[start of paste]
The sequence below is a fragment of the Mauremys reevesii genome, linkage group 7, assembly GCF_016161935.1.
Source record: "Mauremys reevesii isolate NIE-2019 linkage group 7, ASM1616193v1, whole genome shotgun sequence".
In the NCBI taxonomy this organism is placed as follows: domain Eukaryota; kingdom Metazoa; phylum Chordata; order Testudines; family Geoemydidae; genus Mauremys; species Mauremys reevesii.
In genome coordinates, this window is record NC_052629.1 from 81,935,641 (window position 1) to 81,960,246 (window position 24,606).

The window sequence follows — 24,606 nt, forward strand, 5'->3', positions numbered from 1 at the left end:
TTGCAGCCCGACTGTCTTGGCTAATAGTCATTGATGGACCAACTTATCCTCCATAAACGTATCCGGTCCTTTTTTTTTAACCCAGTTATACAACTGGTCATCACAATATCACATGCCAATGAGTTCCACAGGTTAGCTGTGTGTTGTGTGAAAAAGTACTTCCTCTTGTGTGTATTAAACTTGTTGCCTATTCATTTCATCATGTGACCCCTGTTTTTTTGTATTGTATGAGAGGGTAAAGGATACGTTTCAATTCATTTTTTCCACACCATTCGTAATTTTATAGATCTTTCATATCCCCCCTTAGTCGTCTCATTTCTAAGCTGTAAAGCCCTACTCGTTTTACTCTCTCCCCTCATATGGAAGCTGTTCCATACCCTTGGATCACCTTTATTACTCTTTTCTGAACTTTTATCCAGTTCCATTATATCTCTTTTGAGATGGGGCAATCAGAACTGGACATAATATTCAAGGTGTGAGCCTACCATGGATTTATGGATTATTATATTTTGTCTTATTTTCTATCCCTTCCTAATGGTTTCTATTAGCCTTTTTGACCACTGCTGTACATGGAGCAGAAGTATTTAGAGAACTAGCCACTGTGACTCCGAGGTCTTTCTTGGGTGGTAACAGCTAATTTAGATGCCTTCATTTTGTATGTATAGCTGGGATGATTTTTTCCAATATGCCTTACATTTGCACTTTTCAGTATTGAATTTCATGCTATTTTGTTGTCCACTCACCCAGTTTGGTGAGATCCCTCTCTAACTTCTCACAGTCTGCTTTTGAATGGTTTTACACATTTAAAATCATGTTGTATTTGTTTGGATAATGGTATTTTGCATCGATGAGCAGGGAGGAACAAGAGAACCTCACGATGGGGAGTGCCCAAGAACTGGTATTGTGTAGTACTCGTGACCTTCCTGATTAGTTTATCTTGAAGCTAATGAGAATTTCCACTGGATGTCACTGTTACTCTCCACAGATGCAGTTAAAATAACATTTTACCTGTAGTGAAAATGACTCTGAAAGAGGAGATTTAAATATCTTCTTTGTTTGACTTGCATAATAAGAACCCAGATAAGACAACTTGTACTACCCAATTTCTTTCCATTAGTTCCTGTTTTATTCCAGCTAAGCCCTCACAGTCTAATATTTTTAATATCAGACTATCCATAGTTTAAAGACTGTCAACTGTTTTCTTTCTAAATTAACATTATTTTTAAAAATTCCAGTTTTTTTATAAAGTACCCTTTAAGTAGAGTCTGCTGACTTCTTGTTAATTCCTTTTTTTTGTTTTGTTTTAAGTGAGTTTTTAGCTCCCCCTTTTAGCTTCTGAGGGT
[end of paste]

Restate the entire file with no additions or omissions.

The sequence below is a fragment of the Mauremys reevesii genome, linkage group 7, assembly GCF_016161935.1.
Source record: "Mauremys reevesii isolate NIE-2019 linkage group 7, ASM1616193v1, whole genome shotgun sequence".
In the NCBI taxonomy this organism is placed as follows: domain Eukaryota; kingdom Metazoa; phylum Chordata; order Testudines; family Geoemydidae; genus Mauremys; species Mauremys reevesii.
In genome coordinates, this window is record NC_052629.1 from 81,935,641 (window position 1) to 81,960,246 (window position 24,606).

The window sequence follows — 24,606 nt, forward strand, 5'->3', positions numbered from 1 at the left end:
TTGCAGCCCGACTGTCTTGGCTAATAGTCATTGATGGACCAACTTATCCTCCATAAACGTATCCGGTCCTTTTTTTTTAACCCAGTTATACAACTGGTCATCACAATATCACATGCCAATGAGTTCCACAGGTTAGCTGTGTGTTGTGTGAAAAAGTACTTCCTCTTGTGTGTATTAAACTTGTTGCCTATTCATTTCATCATGTGACCCCTGTTTTTTTGTATTGTATGAGAGGGTAAAGGATACGTTTCAATTCATTTTTTCCACACCATTCGTAATTTTATAGATCTTTCATATCCCCCCTTAGTCGTCTCATTTCTAAGCTGTAAAGCCCTACTCGTTTTACTCTCTCCCCTCATATGGAAGCTGTTCCATACCCTTGGATCACCTTTATTACTCTTTTCTGAACTTTTATCCAGTTCCATTATATCTCTTTTGAGATGGGGCAATCAGAACTGGACATAATATTCAAGGTGTGAGCCTACCATGGATTTATGGATTATTATATTTTGTCTTATTTTCTATCCCTTCCTAATGGTTTCTATTAGCCTTTTTGACCACTGCTGTACATGGAGCAGAAGTATTTAGAGAACTAGCCACTGTGACTCCGAGGTCTTTCTTGGGTGGTAACAGCTAATTTAGATGCCTTCATTTTGTATGTATAGCTGGGATGATTTTTTCCAATATGCCTTACATTTGCACTTTTCAGTATTGAATTTCATGCTATTTTGTTGTCCACTCACCCAGTTTGGTGAGATCCCTCTCTAACTTCTCACAGTCTGCTTTTGAATGGTTTTACACATTTAAAATCATGTTGTATTTGTTTGGATAATGGTATTTTGCATCGATGAGCAGGGAGGAACAAGAGAACCTCACGATGGGGAGTGCCCAAGAACTGGTATTGTGTAGTACTCGTGACCTTCCTGATTAGTTTATCTTGAAGCTAATGAGAATTTCCACTGGATGTCACTGTTACTCTCCACAGATGCAGTTAAAATAACATTTTACCTGTAGTGAAAATGACTCTGAAAGAGGAGATTTAAATATCTTCTTTGTTTGACTTGCATAATAAGAACCCAGATAAGACAACTTGTACTACCCAATTTCTTTCCATTAGTTCCTGTTTTATTCCAGCTAAGCCCTCACAGTCTAATATTTTTAATATCAGACTATCCATAGTTTAAAGACTGTCAACTGTTTTCTTTCTAAATTAACATTATTTTTAAAAATTCCAGTTTTTTTATAAAGTACCCTTTAAGTAGAGTCTGCTGACTTCTTGTTAATTCCTTTTTTTTGTTTTGTTTTAAGTGAGTTTTTAGCTCCCCCTTTTAGCTTCTGAGGGT